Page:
Making the Grade in Dorm Room Energy Efficiency
Around 20.5 million students will attend a college in the United States this fall. While the percentage varies at each institution, many of these students will live on campus in dormitories. While these dorm rooms are a great way for young adults to learn how to live independently, it is also a great way to develop eco-friendly habits. Efficiently using dorm room energy saves money and greatly reduces waste.
Going into my freshman year of college I wasn’t thinking about energy efficiency. Sure, I always turned off the lights when I left my room at home, but I never spent much time thinking about my energy consumption or how I could eliminate inefficiencies. Part of this is most likely because I was never faced with a utility bill. My family of four never charged me for my electricity or water use, so it wasn’t a concern for me. My parents taught my brother and me to turn the lights off if we weren’t in a room, but looking back at my college freshman year, there is still huge room for improvement.
My negligence of energy consumption changed this summer after working as an intern for Chateau Energy Solutions. Chateau is a great company that helps businesses use their energy more efficiently. This saves the business money, while also benefitting the environment.
After being exposed to the benefits of using energy more responsibly, I considered how energy efficient I had been when living on my own for the first time. When determining how to grade my freshman energy efficiency, it’s hard to concentrate on any other space than the one where I spent the majority of my time, my dorm room. My roommate and I spent huge chunks of our freshman experience in this 13×12 foot room, and inefficiently used lots of energy. However, despite practicing many bad habits, we unknowingly developed energy efficient habits as well.
Things I didn’t manage well:
TV, Xbox: My roommate and I didn’t get a TV until the third month of school. However, this left more than enough time for us to improperly manage electricity with it. There were many mornings when we would wake up to Netflix asking us, “Are you still there?” Unfortunately, this was not exclusive to the TV, we would also leave the Xbox on overnight. While an Xbox does not consume very much energy, it was still misused and worth mentioning.
Mini-fridge: Another area where I misused electricity was with our room’s mini-fridges. One of the first weeks we were on campus we discovered four extra mini-fridges sitting in the storage area of our dorm. These fridges were collecting dust, so my roommate and I decided to put one to use and join the one we already had in our room. Did we need two mini fridges? No. Was it a waste of energy? Absolutely.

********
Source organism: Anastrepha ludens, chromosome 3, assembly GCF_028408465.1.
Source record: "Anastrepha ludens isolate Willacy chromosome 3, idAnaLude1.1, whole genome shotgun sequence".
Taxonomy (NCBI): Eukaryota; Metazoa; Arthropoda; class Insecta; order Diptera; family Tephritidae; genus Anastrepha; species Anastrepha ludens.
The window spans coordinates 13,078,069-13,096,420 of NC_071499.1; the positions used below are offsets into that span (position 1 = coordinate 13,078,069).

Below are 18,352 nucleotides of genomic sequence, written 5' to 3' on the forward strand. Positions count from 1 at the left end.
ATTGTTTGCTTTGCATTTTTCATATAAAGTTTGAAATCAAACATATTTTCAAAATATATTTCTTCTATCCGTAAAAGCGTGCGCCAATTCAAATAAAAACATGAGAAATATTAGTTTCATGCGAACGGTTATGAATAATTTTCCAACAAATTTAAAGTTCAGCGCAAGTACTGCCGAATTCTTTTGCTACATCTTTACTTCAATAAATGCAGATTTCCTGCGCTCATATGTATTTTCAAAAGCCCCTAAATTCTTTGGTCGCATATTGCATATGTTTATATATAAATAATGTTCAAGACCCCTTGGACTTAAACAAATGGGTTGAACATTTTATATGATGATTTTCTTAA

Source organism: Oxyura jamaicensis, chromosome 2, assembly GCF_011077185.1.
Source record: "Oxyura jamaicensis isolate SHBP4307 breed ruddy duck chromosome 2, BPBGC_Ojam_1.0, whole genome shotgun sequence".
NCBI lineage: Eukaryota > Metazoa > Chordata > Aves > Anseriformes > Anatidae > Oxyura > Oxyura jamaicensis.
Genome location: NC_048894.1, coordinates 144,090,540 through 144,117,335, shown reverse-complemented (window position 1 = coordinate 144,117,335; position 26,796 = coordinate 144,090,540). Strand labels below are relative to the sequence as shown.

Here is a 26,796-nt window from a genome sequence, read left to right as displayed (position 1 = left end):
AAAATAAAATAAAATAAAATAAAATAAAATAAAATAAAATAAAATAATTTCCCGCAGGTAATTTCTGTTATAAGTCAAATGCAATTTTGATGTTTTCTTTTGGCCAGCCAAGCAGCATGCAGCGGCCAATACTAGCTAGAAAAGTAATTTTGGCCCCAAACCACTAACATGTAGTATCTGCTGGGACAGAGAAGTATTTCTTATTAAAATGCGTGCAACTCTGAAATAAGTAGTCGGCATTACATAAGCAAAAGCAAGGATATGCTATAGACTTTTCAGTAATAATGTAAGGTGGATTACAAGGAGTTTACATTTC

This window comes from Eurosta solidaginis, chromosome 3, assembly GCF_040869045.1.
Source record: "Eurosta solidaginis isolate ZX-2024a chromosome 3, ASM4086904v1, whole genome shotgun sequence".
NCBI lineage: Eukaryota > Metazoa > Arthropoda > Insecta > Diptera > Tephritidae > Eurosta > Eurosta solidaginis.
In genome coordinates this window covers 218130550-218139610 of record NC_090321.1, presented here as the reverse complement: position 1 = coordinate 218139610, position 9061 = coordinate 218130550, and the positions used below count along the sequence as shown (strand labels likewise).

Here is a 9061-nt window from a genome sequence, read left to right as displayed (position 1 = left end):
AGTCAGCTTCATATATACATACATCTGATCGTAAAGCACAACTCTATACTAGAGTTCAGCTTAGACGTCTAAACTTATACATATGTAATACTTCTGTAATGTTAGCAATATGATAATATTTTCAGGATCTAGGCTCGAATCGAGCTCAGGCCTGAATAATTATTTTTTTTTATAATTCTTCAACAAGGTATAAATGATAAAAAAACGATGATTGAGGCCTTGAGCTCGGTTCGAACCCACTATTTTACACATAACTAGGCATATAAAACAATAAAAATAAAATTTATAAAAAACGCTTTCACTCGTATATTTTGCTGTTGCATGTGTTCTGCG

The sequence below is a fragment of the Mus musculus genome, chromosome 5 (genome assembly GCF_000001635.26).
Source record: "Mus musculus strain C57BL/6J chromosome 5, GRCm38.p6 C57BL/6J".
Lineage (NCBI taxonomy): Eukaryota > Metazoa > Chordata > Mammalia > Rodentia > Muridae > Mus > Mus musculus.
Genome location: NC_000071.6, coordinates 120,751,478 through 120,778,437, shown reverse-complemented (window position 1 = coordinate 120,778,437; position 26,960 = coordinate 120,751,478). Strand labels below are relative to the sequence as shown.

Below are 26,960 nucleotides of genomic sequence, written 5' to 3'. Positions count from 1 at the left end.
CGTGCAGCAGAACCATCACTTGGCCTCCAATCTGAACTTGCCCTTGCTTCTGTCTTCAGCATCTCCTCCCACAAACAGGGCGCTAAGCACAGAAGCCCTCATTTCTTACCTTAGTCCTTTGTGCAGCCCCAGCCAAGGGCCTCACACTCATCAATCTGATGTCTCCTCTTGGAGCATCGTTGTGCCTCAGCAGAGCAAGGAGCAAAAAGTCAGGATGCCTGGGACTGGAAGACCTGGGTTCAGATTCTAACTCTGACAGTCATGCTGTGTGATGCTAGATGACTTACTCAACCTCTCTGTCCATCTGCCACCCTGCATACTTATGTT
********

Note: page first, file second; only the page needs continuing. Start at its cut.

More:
Heating/cooling: The most wasteful habit I exercised was abusing the thermostat in my room. I was on the football team my freshman year and would often practice in heat ranging from 100-110 degrees. After sweating in this heat, I would come back to my room and crank the AC much lower than I should have.
Things I did manage well:
Dorm Lights: My freshman year I was living in California. One wall of my 13×12 dorm was almost all window. The blinds on this huge window let in a ton of California sunshine. While this was very annoying when I was trying to sleep in, it made the use of my dorm lights almost exclusively obsolete. Hey, unintentional efficiency still counts, right? From where I failed wastefully using electricity on fridges I made up for with these dorm lights.
Water Consumption: I also didn’t use much water. As mentioned before, I was living in California. During this time the state was experiencing a pretty bad drought. Couple a drought with the water heater in my building breaking every other week and my showers were often very short. Again, a good habit that was not developed by choice. However, after reflection and being exposed to the importance of using my energy and water consumption efficiently, another one that will definitely stick around.
Carbon Emission: I didn’t have a car on campus. Furthermore, there wasn’t much need for a car. My campus had a little village nearby with restaurants, stores, and anything else I needed. This 35-minute walk was a regular part of my week. When I did need to go somewhere further away I would use ride sharing apps. With high fuel costs in California, the cars in these ride sharing services were almost exclusively hybrids. By not driving many places and using more ecofriendly vehicles, I efficiently used energy that I often wasted on transportation when at home.
Final Grade: B-
I completely misused my heating/cooling. After spending the summer interning for Chateau Energy Solutions, I now realize the importance of monitoring outside vs. inside temperatures as well as varying set temperatures based on peak hours. I didn’t need the room as cold as I had it while I was at practice and class. Furthermore, a simple portable fan could have kept me cool and saved lots of energy. My electricity use could be corrected pretty easily. I needed to turn off the TV and Xbox when not in use and not have the extra mini fridge. My water consumption was efficient and my carbon footprint from transportation was relatively small.
Identifying my good and bad habits will allow me to better use energy in the future. Working with the Chateau Energy Solutions’ team has not only been a pleasure, it has given me the knowledge to reduce my utility bills for the rest of my life. Chateau’s team has a variety of ways they can save organizations money, and I recommend them to any business owner that wants to reduce operating costs and benefit the environment.
Want to learn more on how to improve the energy efficiency in your dorm room? Check out this article – Shrink Your Dorm Print – which is a campaign that provides a tip sheet and shopping guide to create an eco-friendly dorm room.